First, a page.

Enjoy an Early Bird Discount for Furnace/Boiler Service
You wouldn’t hesitate to clean this child’s face, would you? So why do you hesitate to clean and service the hardest working appliance in your home? Your furnace or boiler keeps your home warm and cozy all winter long, sometimes starting as early as September and often running to the beginning of May. I’ve even been known to turn the heat on in July if it’s been cold and wet just to take the chill out of the house.
Why clean your furnace/boiler? Most furnaces are in a basement, crawl space or utility room. These areas aren’t places that you normally keep dust and dirt free. The average furnace is a magnet for dirt and dust.
Think about changing the oil in your car. You change the filter and oil in the car every 3,000 – 5,000 miles. You get a tune-up, rotate the tires, take it to the car wash, maybe even get the inside detailed. Your furnace has been running for months. Faithfully providing you with heat and perhaps hot water. To keep running at its peak efficiency, it needs yearly maintenance.
A central furnace/boiler’s efficiency is measured by annual fuel utilization efficiency (AFUE). AFUE is a measure of how efficient the appliance is converting the energy in its fuel to heat over the course of a normal year. The older the furnace, typically, the lower the AFUE. You want your furnace/boiler to run at its peak efficiency. When your heating system isn’t maintained properly, you can expect its efficiency to decrease.
To help encourage you to schedule your annual heating system tune-up, CES is offering a 15% discount off your bill if you have the tune-up completed before May 1st. Keeping your system properly tuned will save you money on fuel usage and extends its life while ensuring dependability next season. Contact us today at 800-874-1975 or complete the form below.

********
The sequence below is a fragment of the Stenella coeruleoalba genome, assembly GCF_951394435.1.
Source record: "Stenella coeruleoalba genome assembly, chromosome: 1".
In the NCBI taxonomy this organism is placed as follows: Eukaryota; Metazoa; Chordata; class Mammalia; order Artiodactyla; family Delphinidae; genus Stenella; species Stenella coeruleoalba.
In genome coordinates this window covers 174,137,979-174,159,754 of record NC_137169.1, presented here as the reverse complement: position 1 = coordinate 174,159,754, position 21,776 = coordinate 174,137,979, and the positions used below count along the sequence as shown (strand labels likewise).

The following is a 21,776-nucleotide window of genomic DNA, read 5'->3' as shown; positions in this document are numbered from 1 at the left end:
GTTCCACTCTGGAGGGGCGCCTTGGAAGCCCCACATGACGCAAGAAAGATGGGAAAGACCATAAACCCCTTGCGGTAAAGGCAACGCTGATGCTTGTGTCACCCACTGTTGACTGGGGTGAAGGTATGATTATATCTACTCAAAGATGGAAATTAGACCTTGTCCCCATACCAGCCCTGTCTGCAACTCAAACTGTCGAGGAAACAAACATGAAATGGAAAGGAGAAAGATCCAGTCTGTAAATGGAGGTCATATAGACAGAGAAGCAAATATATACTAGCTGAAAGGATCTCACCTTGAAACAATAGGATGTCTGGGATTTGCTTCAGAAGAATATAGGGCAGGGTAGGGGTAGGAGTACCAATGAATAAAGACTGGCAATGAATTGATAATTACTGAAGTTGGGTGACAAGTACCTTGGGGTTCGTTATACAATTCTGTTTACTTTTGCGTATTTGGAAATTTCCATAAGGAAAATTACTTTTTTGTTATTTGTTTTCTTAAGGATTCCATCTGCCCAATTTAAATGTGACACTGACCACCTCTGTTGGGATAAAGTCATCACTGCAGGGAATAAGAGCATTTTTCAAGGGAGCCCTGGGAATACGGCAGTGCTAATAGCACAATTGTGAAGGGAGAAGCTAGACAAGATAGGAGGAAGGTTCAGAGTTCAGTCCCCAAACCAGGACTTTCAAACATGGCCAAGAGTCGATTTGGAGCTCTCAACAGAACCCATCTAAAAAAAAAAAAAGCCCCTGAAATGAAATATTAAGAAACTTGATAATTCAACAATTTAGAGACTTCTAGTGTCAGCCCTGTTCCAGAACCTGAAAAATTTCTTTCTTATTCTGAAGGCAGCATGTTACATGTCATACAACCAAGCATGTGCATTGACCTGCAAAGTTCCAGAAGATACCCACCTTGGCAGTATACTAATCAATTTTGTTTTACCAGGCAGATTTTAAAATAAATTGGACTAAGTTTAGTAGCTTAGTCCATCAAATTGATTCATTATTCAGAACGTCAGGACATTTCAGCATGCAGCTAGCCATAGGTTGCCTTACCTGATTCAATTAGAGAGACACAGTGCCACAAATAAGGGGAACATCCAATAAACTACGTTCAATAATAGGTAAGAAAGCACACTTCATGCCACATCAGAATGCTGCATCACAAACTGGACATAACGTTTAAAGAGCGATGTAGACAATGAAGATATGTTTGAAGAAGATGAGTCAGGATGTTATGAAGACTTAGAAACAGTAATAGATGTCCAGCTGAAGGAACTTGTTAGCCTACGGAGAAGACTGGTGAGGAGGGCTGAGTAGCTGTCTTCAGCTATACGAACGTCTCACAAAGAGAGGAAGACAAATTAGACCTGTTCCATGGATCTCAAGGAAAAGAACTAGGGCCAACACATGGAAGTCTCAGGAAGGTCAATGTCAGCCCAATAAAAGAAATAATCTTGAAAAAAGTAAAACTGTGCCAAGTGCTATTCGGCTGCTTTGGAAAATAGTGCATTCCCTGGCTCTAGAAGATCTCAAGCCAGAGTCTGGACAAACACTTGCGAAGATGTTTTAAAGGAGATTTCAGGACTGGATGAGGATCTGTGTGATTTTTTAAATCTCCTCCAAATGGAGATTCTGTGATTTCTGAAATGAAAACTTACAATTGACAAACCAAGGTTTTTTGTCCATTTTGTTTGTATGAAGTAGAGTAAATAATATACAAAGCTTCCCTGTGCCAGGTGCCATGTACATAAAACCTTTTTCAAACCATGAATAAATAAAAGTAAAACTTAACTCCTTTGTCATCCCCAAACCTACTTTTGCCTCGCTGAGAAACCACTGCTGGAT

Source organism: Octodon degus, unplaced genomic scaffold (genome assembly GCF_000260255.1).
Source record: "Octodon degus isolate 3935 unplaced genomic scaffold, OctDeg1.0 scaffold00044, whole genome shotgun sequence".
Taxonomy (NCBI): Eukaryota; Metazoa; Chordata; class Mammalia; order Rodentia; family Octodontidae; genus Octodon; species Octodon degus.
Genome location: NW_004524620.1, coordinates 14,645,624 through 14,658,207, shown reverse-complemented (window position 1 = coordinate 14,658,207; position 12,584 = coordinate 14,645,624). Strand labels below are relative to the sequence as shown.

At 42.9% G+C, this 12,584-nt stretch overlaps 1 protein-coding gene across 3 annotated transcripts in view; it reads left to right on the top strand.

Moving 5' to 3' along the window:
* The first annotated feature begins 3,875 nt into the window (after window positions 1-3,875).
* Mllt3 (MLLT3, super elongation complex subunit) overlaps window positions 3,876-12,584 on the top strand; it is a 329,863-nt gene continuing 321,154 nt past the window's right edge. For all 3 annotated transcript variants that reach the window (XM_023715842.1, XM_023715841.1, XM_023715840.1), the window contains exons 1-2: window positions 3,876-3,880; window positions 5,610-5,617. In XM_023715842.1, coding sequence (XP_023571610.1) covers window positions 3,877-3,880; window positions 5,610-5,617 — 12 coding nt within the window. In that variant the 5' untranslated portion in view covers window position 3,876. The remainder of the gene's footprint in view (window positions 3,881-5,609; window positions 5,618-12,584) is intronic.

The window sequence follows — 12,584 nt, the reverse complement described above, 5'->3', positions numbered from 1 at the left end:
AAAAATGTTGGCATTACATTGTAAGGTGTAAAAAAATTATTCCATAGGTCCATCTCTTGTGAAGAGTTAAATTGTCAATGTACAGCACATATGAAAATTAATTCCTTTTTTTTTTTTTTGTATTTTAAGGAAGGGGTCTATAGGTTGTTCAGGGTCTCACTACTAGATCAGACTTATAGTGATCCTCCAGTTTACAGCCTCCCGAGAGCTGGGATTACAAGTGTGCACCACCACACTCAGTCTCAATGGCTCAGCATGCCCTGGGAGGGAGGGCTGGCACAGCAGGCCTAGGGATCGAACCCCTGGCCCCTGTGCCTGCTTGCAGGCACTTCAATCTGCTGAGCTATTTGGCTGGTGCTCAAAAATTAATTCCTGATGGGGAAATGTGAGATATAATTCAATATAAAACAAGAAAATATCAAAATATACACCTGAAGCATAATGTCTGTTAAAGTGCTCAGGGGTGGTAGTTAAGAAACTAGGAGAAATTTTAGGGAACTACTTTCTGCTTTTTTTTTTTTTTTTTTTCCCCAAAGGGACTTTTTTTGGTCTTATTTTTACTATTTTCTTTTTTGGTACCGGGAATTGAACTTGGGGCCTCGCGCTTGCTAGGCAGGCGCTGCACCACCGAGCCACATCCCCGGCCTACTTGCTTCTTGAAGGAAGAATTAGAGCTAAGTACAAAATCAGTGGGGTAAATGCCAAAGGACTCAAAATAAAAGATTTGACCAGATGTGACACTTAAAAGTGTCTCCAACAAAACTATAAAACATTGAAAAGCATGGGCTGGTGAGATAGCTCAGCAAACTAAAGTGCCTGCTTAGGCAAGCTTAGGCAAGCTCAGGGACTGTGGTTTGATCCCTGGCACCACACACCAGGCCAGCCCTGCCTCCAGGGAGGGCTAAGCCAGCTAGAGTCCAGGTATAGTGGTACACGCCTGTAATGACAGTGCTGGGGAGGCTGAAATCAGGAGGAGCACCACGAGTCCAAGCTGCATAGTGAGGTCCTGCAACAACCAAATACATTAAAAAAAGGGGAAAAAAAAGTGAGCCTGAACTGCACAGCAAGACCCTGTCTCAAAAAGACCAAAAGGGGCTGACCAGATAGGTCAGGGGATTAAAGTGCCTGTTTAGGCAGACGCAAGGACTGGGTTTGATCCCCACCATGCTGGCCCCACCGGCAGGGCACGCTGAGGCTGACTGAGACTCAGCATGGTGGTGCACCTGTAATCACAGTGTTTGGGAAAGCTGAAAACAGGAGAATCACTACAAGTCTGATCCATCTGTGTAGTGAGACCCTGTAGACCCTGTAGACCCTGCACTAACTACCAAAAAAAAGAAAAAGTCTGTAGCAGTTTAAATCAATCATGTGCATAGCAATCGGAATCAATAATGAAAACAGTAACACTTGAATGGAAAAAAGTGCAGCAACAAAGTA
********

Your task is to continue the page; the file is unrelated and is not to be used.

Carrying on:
*Note: CES only performs service for our own heating fuel customers.
Well that depends. Lately, we’ve been seeing quite a few bad tanks come in for refill. What makes a tank bad or unsafe for refill? A few things.
Propane is stored in liquid form in a high-pressure tank. It vaporizes, or turns into gas, when its pressure is lowered by opening the valve on the tank. The condition of the tank along with the date of manufacture play into the ability to have the tank refilled.
All propane tanks, 100 pounds or less, have an expiration date of 10 years from the date of manufacture stamped onto its collar. The date is in a month-year format, for example 12-05 for December 2005. Since it’s now 2020, pay attention to dates from the year 2010 or older. They will be or are expired.
Propane tanks can also be recertified. If the tank was recertified, there will be a second date printed on the collar (or a decal) with a letter E next to the date. In this case, you would go with the most recent date. Recertified tanks have a shorter life span than new. They must be recertified every 5 years after this initial recertification.
Tanks also can’t be refilled unless they have an overfilling protection device or OPD. This really shouldn’t be an issue with any tank that is in date as the regulation that required them became effective September 30, 1998. To be certain, make sure the tank has a triangular valve. I may also have the letters OPD printed on it.